Peace Corps and the Unabomber Insanity Plea

When I was in the Peace Corps, the FBI captured the Unabomber and he was facing a trial for his crimes. The Unabomber was responsible for killing three people with package bombs that he mailed or delivered himself over the course of 17 years. He could have faced the death penalty, so his attorneys argued that he was insane. Their specific reasoning for declaring him insane included that he lived alone in a cabin. Now, a cabin is not too far from a hut, and as a Peace Corps Volunteer, I was living away from “civilization.”

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ICYMI: ‘My Life in the Peace Corps’ Available on Amazon

You can now get both the paperback and the eBook of “My Life in the Peace Corps” today at Amazon! I composed this from the letters I sent home while I was serving in Peace Corps Guinea, where I joined as a Public Health and Community Development Extensionist. I was assigned to the health center of a small town of about 5,000 people in the middle of the country. My nearest Peace Corp neighbor was 70 km away during my first year, and I could only get a car out of my village on Saturdays.

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The Mosquito Net Is Life in Peace Corps Guinea

As a Peace Corps Volunteer (PCV), one essential place of refuge from life in Africa was under the mosquito net. In 2000, the World Health Organization estimates that malaria killed over 700,000 people worldwide.  Peace Corps didn’t want its volunteers to experience malaria or any of its related health consequences. We received insecticide-impregnated mosquito net for our beds, instructions on how to eliminate the mosquito population in our immediate area, and an anti-malarial medication called “Mefloquine.”

Anti-Malarial Drugs

When I arrived in Washington, D.C., I wasn’t given any choice as to the type of anti-malarial medication I was to take. No one was. Unless there was a history of allergic reaction or someone had done the research and put up a real fight, all PCVs took mefloquine. It was the preferred medication because it only had to be taken once a week, instead of every day. Peace Corps thought volunteers would be less likely to forget a weekly pill, even though many of us were taking vitamins every day. Most of us were too young or too idealistic to care. We assumed that Peace Corps would want to take care of us and offer the best preventatives available.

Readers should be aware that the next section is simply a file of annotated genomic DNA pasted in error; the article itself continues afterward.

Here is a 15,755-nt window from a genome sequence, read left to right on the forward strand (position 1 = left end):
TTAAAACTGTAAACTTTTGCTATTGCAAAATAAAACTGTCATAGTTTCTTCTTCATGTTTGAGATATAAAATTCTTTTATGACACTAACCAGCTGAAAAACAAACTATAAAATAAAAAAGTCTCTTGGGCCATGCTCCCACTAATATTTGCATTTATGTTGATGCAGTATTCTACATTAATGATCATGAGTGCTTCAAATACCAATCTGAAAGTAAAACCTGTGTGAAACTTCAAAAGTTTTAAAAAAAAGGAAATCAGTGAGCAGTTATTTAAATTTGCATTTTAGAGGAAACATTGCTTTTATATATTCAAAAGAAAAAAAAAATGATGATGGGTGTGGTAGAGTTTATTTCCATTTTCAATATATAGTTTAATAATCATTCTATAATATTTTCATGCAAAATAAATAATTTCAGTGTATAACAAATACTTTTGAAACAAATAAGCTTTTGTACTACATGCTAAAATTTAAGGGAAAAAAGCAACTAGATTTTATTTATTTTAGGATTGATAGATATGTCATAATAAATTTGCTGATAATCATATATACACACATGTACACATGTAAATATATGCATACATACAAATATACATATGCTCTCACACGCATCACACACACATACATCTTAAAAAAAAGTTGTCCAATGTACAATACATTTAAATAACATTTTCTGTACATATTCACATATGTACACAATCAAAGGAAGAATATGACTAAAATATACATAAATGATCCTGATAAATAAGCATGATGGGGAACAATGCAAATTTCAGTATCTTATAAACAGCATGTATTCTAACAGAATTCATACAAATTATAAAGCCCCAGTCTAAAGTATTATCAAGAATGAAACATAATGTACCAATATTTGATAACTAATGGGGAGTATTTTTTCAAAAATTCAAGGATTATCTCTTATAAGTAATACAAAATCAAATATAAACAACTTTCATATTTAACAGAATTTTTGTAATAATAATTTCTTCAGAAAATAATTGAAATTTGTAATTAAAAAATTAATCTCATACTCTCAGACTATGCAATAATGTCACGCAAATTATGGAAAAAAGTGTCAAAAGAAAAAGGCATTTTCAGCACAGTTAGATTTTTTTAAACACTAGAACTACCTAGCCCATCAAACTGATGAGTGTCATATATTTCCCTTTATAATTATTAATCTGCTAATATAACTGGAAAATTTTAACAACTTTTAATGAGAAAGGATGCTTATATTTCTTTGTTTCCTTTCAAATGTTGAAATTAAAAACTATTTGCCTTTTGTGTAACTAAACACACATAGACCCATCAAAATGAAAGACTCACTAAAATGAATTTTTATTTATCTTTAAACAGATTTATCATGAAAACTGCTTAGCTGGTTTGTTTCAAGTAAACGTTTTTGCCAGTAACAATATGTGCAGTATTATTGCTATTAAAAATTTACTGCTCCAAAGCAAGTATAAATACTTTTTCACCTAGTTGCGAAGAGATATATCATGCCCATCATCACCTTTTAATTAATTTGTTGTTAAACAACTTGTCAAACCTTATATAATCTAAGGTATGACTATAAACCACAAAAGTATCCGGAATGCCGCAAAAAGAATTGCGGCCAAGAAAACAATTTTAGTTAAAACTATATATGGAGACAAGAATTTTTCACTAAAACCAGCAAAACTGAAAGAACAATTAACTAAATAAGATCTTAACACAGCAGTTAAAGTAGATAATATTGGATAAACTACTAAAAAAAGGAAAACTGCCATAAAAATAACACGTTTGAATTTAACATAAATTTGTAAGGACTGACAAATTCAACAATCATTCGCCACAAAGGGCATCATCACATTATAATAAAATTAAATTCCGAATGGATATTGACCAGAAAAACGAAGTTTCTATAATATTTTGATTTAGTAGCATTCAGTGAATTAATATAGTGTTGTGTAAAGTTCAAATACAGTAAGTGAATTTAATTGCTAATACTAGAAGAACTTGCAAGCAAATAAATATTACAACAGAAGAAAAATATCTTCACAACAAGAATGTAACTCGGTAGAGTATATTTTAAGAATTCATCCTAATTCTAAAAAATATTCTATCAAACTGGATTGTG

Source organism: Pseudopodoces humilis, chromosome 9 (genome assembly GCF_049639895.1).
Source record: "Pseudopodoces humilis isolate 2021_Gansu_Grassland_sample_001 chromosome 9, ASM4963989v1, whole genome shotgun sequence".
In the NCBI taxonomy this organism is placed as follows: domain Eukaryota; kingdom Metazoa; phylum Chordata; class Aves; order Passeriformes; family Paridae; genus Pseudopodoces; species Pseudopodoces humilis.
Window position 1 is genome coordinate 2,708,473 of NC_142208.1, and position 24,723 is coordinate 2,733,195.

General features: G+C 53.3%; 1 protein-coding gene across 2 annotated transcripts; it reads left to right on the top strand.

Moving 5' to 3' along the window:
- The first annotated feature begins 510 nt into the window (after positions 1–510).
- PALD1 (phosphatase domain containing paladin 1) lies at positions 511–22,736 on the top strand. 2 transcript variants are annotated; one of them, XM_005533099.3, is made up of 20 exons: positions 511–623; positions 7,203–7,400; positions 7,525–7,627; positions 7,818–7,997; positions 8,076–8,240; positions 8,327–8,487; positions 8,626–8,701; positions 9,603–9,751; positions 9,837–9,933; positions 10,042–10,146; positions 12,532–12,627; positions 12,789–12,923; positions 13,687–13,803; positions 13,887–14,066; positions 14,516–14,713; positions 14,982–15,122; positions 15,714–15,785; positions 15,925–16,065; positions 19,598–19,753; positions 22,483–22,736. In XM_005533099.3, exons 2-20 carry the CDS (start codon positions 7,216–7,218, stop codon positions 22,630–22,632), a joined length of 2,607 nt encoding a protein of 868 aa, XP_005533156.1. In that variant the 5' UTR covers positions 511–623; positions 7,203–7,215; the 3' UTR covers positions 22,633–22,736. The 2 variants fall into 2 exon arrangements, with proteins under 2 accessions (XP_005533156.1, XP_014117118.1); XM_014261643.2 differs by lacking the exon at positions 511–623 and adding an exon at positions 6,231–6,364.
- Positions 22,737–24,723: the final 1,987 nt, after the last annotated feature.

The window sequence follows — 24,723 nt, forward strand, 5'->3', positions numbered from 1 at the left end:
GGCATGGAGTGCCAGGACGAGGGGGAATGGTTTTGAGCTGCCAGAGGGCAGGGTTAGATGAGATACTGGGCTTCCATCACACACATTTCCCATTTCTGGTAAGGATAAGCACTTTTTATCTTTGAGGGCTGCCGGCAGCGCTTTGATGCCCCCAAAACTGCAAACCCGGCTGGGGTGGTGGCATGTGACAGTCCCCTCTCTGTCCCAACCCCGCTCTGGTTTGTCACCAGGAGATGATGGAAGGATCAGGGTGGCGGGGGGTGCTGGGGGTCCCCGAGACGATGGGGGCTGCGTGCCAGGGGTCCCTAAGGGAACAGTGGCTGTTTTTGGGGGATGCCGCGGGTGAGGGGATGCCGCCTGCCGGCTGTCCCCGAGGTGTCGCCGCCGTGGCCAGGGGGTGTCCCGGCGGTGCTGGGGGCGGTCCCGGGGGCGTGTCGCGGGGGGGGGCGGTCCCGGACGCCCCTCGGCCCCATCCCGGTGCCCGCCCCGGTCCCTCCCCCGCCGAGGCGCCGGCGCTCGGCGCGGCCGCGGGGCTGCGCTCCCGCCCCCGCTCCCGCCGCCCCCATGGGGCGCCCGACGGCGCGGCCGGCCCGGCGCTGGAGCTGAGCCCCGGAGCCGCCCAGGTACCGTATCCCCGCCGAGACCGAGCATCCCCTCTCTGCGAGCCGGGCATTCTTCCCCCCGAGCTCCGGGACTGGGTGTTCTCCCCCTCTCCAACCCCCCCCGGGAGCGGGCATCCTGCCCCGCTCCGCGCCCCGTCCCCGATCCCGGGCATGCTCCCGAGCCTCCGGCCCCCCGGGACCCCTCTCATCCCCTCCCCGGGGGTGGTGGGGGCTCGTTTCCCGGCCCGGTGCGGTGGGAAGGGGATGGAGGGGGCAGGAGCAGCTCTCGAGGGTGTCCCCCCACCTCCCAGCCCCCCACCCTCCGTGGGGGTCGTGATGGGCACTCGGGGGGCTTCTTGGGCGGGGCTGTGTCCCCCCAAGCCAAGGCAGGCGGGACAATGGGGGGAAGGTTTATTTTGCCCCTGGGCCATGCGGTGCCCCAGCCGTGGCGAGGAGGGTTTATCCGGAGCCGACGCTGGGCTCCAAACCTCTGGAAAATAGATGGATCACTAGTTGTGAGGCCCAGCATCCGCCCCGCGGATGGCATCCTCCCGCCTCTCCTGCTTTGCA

I certainly never looked at the possible side effects, and when I heard rumors about them, I just shrugged them off. I’d never experienced severe side effects associated with prescription medications. I didn’t see a need to worry. More importantly, I wanted to get out there to help people. If taking a questionable medication would get me there, I was fine with it.

The Mosquito Net’s Importance

Anti-malarial medication isn’t one hundred percent effective, mostly due to human error. If you forget the medication one or two days in a row, you really want to have a back up plan. The mosquito net was that. It was an impregnable fortress that not only kept mosquitoes from biting you, but also kept other insects out of your most private space – the bed. You might get attacked by anything – scorpions, ants, spiders, snakes, mice, termites, the list is long – but once you were under the mosquito net for the night, you were safe.  The mosquito net was also impregnated with insecticide, so it killed any mosquitoes that tried to get to you. When the day was over, you could crawl under the net and rest assured that nothing was getting while you were asleep. Or so I thought.

A Violation of the Mosquito Net

I had just finished reading one night. I put the book down beside my pillow, turned of my reading light, and rolled onto my back. There must have been a full moon that night because I could dimly see the inside of my hut. As my eyes adjusted to the ambient light, I could see more detail. I had tucked in my mosquito net, so I was safe. I could just close my eyes and go to sleep.

There was a scrabbling sound on my thatched roof. It wasn’t uncommon to have some bird or lizard run across the roof, except they weren’t usually active at night. My eyes drifted to the sound. A gray flash ran around the top of the mud walls. It was just a blur; it moved so fast. Then, it crawled on the line attaching my mosquito net to the ceiling. It was a mouse. I wasn’t too worried about it. I was safe under my net.

The mouse dropped down and disappeared. I figured it landed on the floor, and I would deal with it in the morning. I was too tired to be bothered with it now, so I closed my eyes and listened, secure under my net, waiting for sleep to take me. Something rustled I the dark. I ignored it. Then something wriggled underneath me. It was the mouse. I leapt up from the bed and got out from under the mosquito net. I tore the sheets away and saw a cockroach about three inches long in my bed. How’d it get there? I pushed it off the bed, squished it on the floor, and swept it outside to let the ants deal with it. I searched for the mouse but didn’t find it. Uneasily, I crawled back into bed.